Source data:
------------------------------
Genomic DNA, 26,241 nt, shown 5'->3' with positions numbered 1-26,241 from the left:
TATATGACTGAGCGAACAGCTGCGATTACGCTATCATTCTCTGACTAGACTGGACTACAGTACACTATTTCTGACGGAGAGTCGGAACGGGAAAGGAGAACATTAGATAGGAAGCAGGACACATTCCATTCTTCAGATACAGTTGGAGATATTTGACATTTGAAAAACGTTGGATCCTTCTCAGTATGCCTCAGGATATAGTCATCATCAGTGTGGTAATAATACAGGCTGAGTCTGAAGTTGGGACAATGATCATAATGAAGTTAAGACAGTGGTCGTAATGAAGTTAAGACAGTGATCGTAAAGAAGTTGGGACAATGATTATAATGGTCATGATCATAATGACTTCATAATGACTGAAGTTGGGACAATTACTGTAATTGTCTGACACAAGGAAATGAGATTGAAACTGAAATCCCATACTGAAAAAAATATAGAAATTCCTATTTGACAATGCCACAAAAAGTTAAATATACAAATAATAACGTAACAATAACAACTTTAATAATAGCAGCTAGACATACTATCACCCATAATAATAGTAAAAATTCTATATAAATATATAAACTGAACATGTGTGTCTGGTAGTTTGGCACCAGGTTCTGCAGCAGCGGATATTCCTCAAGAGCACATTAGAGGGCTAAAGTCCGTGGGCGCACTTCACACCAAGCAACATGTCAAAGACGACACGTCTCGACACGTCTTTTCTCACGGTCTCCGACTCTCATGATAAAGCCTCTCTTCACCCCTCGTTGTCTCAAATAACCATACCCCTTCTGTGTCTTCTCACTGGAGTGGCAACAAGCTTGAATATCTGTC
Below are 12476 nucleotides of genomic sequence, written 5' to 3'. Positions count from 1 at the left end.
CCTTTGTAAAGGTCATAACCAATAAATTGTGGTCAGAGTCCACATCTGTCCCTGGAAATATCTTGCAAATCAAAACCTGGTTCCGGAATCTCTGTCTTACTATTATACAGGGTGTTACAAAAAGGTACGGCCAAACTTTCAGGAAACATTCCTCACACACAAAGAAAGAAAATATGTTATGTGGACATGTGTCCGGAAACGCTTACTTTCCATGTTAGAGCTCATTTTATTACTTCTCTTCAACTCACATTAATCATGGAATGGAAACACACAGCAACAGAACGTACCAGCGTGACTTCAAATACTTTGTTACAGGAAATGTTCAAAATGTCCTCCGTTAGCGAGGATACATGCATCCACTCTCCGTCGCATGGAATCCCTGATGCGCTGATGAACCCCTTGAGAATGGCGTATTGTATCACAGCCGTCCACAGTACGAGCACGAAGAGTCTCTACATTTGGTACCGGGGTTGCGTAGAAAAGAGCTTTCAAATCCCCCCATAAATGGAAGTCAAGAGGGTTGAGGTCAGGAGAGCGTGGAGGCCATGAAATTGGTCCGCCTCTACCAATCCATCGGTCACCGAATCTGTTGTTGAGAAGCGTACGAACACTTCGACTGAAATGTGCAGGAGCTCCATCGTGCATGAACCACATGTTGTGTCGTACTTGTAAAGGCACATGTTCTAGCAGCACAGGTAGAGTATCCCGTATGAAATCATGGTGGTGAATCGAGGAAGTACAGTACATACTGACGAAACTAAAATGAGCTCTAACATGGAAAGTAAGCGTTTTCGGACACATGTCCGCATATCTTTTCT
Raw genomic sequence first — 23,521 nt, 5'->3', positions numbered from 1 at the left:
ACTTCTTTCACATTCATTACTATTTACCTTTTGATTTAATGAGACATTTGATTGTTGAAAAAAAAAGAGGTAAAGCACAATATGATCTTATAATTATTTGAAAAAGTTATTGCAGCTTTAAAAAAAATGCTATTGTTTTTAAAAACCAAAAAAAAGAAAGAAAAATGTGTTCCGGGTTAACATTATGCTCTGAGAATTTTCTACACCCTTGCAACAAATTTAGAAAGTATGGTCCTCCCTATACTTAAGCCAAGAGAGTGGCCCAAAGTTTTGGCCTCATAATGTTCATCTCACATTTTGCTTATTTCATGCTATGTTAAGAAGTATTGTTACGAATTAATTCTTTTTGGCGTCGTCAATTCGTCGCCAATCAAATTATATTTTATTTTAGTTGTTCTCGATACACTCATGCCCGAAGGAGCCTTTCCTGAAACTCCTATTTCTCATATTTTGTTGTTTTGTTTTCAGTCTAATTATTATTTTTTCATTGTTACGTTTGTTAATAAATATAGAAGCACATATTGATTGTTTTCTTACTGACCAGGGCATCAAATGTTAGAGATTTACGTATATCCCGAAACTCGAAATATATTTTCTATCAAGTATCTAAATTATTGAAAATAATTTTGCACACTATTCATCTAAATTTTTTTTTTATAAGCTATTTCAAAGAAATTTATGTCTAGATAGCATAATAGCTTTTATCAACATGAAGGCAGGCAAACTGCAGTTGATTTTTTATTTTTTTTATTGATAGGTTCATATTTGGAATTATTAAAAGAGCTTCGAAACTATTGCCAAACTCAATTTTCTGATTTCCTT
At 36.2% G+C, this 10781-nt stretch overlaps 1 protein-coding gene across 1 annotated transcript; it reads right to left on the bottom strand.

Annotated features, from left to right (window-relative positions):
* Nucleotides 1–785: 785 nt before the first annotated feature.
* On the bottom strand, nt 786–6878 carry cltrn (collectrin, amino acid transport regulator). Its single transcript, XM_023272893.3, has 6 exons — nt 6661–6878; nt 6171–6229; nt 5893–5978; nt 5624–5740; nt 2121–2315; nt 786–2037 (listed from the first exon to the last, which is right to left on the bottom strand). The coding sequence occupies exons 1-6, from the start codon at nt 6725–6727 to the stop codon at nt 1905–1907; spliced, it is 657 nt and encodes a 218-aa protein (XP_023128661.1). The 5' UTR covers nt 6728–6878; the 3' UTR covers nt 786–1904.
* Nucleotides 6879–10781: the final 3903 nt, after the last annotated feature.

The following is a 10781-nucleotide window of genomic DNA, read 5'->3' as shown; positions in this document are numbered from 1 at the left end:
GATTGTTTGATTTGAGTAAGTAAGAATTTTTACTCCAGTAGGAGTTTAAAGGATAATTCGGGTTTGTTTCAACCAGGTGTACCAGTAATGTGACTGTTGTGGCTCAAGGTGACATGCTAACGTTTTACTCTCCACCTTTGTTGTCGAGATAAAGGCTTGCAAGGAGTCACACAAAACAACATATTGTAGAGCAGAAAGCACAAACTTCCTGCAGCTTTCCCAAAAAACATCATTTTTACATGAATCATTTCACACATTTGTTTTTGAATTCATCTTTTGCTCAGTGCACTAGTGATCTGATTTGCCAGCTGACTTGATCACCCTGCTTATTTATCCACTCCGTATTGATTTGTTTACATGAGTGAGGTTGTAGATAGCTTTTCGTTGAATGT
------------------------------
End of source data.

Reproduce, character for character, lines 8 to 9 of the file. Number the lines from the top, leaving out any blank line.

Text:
Annotated features, from left to right (window-relative positions):
* Nucleotides 1–785: 785 nt before the first annotated feature.